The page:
I think it was 2009, Amazon announced CloudFormation. I wrote a blog post I think a day after that release talking about how excited I was about this CloudFormation release, because it really felt like a pain point that I had been imagining was validated, and this was a solution to that.
I quickly played with CloudFormation. One thing I attached to right away is I wanted to improve it. My background and my passions really lay with open source, and here was this closed-source, proprietary, all-Amazon tool that I couldn't improve.
I wanted to add support for more features and more resources that weren't supported by CloudFormation, but available in AWS, and I just couldn't do it. At the same, time there were some other systems, like Linode and other VPS (virtual private server) providers, that I wanted a similar CloudFormation-like experience with, and I couldn't get it, again because it was a closed ecosystem.
So I wrote this blog post saying, "This is a really fantastic idea. I'm super excited about CloudFormation. I can't wait until somebody does this in an open-source fashion that can support any sort of infrastructure provider."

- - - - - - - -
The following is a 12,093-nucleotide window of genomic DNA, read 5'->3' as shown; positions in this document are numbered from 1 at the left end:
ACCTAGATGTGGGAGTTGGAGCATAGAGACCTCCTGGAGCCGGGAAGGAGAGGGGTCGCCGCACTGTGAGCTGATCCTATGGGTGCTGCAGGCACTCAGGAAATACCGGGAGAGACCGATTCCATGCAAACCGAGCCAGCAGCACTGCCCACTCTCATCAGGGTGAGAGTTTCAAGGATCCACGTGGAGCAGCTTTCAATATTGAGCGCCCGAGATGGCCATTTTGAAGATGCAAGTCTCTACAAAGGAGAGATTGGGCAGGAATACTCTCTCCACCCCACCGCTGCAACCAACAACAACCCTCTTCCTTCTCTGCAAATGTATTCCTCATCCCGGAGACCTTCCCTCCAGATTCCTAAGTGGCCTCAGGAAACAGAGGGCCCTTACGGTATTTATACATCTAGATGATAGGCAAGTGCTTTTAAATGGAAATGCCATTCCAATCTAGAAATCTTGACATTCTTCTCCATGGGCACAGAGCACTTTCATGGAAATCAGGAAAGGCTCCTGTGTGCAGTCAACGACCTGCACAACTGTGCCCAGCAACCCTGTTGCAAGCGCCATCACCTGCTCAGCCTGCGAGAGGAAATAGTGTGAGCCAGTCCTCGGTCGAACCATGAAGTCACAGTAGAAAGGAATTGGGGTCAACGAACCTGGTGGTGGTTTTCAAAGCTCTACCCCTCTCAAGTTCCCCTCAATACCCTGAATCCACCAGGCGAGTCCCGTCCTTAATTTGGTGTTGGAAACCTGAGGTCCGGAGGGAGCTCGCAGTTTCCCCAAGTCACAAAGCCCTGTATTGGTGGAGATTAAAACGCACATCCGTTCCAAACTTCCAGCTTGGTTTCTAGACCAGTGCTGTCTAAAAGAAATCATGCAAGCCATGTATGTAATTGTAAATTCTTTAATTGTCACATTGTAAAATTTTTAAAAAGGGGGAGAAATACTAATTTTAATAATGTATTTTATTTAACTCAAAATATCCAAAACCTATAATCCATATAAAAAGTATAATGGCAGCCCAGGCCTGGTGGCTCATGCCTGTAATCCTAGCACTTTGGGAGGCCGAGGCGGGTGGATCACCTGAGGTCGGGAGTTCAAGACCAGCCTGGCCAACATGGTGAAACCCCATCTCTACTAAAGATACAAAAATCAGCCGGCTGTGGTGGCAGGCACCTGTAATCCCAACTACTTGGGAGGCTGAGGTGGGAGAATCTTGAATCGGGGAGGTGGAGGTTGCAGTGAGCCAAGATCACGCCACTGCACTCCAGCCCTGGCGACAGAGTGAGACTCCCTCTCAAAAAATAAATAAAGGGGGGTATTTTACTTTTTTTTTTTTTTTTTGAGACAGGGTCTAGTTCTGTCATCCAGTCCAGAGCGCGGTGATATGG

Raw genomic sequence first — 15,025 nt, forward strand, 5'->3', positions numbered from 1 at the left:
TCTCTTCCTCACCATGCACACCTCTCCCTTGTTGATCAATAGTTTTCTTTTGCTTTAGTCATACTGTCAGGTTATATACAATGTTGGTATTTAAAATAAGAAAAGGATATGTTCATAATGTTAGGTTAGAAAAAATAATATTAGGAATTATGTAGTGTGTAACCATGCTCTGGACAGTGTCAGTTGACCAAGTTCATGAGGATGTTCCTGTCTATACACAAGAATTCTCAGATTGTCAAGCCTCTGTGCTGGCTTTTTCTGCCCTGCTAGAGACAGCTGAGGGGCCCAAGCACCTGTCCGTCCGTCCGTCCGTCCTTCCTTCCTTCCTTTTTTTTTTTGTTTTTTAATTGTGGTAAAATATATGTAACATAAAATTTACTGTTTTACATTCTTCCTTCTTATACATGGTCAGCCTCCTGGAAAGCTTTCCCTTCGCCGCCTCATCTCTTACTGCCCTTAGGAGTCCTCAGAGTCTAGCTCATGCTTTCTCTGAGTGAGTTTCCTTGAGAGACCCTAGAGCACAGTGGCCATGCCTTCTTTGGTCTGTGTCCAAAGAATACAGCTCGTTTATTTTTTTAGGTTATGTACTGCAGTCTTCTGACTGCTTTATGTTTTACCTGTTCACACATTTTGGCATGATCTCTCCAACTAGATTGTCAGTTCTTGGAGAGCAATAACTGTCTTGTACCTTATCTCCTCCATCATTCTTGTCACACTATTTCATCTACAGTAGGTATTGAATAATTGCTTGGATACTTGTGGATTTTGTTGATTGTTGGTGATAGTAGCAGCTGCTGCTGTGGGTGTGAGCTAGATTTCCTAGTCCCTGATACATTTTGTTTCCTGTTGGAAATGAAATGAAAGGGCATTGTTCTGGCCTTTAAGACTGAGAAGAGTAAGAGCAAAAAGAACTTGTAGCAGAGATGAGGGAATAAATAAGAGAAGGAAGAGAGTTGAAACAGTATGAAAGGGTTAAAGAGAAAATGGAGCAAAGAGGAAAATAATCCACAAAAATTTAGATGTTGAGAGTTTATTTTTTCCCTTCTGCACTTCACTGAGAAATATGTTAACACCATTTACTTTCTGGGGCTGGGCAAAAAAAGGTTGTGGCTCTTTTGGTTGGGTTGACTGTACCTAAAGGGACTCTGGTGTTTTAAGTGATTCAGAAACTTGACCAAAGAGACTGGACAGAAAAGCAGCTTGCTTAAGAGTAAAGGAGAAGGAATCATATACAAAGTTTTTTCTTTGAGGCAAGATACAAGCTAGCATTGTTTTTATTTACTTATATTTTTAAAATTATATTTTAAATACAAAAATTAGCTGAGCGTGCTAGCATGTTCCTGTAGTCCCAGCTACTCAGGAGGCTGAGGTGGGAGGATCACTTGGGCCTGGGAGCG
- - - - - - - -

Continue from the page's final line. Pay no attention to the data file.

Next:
I published this blog post thinking any day now, someone was going to do it, whether it's a new company or an existing config management company or someone else. Anybody.
This was before HashiCorp existed, before we wrote any of our open-source projects. I was a second-year student in college, so I certainly didn't expect that we would do it. But fast forward 4 or 5 years, and now I'm graduated, I'm working in a job, and I still have this problem, and it's still not solved.
I thought, "I guess we will do it. We will give this a shot."
I was feeling a bit more confident then that we had the knowledge and expertise to be able to pull this off. And that was really the basis of Terraform and how Terraform came to be.
It was something I viewed as an open-source ecosystem to manage any infrastructure provider as code, and to foster this community where everybody helped make the support for more and more resources grow at a rate that no single company could do on their own.
To my happiness, that is how it turned out, and Terraform is this really vibrant, active community that makes Terraform work for pretty much anything in the world with an API.